“Virgin Vaccine” (June 2006) portrayed pro-family organizations, such as Focus on the Family, as reveling in the suffering of those with sexually transmitted infections. Nothing is further from the truth. Abstinence educators and Focus on the Family support primary health prevention: the practice of the best health behaviors to eliminate the risk of infection. Optimal health practices and the elimination of suffering is our goal in advocating abstinence before marriage.
Linda Klepacki, Focus on the Family
Colorado Springs, CO
Talking In Class
Being positive, I was asked by someone at my local AIDS service organization to talk about HIV to a class at Colorado State University. My case manager thought it was a good idea, and she was right. The experience was like really cheap therapy. I don’t know who got more out of it: the class or me. The subject of AIDS needs to come up more in everyday conversations. If someone is embarrassed, then that person needs to deal with it in his or her own way—but don’t stop talking about it.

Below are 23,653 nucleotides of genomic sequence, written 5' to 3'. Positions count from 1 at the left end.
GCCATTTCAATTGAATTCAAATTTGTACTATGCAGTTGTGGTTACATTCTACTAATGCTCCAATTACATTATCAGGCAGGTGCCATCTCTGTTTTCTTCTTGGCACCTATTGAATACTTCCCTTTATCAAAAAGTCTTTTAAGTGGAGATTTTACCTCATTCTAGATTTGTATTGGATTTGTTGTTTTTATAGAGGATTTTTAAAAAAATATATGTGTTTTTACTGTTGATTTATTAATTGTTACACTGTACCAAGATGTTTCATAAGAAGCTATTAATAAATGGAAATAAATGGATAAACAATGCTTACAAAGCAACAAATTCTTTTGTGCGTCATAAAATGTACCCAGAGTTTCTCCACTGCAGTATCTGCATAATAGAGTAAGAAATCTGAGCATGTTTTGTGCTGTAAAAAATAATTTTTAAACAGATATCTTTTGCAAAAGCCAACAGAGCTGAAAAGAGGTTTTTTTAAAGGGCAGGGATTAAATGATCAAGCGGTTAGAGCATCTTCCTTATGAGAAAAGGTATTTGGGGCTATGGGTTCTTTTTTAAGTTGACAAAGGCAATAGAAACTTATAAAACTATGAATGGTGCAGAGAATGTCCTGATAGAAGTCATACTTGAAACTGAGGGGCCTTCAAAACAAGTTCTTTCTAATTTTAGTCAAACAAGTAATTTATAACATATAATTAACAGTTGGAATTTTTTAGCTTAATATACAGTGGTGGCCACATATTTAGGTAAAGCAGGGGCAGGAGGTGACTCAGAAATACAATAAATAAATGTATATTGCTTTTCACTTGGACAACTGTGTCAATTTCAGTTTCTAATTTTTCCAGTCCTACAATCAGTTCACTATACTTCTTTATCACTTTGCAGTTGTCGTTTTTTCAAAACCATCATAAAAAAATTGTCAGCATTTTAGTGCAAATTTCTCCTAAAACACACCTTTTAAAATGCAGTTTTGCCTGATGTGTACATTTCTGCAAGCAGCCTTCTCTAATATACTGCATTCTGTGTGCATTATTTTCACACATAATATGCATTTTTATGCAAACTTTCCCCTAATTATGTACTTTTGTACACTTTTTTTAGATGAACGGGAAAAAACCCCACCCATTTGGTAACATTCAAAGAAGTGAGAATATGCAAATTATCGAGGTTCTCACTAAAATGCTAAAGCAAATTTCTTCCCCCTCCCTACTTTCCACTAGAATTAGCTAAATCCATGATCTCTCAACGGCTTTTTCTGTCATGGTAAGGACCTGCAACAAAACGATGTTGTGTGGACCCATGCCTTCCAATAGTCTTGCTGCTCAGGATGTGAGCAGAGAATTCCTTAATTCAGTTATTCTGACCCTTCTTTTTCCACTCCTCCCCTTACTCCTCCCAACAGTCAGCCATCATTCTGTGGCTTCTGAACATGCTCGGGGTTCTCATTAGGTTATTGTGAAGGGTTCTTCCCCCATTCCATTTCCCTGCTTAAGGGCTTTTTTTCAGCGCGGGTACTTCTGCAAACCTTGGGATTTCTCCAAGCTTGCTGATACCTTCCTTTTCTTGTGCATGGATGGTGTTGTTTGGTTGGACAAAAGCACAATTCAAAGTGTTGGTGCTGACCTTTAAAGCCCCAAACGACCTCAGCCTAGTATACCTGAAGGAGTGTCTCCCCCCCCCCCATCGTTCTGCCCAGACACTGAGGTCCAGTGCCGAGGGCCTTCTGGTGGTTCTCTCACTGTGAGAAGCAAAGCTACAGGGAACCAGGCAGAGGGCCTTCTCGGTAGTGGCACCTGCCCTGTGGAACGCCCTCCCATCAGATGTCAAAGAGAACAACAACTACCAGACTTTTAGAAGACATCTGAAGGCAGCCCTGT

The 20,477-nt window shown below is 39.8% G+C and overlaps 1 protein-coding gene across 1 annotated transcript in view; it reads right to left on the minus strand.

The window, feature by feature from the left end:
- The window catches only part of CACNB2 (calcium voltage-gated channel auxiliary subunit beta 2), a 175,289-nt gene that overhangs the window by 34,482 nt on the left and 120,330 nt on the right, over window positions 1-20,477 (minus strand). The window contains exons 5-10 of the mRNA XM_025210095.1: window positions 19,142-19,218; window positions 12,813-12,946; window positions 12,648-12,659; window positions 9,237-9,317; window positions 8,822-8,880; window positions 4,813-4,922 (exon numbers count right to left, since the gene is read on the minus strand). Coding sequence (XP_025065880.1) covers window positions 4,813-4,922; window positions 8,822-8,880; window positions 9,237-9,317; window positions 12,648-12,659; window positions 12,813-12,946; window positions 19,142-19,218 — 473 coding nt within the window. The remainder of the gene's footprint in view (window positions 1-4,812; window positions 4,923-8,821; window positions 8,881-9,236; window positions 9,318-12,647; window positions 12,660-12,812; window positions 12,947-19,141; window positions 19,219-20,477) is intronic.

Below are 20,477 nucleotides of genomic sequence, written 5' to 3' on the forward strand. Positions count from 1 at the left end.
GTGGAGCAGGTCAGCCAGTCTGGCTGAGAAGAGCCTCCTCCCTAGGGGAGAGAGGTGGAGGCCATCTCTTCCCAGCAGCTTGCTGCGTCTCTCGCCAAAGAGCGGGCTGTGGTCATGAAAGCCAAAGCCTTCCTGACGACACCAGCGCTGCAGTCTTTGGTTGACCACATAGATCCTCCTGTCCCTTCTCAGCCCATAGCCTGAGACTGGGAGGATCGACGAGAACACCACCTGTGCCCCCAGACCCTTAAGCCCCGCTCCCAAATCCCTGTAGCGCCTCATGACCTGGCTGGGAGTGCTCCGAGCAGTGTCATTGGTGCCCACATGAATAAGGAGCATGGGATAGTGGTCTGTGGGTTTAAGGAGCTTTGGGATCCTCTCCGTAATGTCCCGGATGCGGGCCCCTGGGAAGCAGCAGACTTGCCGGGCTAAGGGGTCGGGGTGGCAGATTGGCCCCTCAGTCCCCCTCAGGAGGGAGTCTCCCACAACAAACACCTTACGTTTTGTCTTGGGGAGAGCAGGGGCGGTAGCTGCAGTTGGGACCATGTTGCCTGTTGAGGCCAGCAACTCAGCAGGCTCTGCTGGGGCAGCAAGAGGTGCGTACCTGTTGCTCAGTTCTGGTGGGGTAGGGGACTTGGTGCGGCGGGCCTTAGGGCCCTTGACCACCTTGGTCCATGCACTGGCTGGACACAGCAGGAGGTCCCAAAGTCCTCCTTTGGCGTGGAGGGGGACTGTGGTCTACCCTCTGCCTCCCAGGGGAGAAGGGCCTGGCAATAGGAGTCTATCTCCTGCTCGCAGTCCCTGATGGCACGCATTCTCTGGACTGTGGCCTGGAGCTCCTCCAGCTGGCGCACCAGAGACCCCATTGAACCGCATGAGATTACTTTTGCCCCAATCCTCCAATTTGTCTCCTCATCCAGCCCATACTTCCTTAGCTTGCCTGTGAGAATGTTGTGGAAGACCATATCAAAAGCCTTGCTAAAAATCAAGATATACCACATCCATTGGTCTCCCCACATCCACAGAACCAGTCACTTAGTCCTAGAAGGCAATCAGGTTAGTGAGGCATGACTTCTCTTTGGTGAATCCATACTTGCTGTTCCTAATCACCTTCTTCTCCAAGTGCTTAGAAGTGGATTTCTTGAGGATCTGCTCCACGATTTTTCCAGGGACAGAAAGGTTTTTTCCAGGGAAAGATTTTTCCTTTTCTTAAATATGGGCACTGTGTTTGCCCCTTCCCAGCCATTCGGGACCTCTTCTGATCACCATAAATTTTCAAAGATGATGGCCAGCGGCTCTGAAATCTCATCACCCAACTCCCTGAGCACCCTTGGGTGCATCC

Fort Collins, CO
Home Of The Brave
I was disheartened to read in “A Growing Concern” (June 2006) that the writer’s HIV positive friend, a preacher, won’t pray for other positive people in the U.S. because of “how lucky we all are here.” As an Apache Indian, I have been coinfected with AIDS and hep C for three and a half years. I have lived on the streets awaiting housing, been shunned by my own people and been told I deserve to die. How can she call this “lucky”? It’s only by the grace of God that I’ve managed to survive. While Native Americans with AIDS continue to be overlooked, I pray our country will remember us as we continue to fight for prevention, education, housing and services.
Isadore Boni, San Carlos Apache
San Carlos, AZ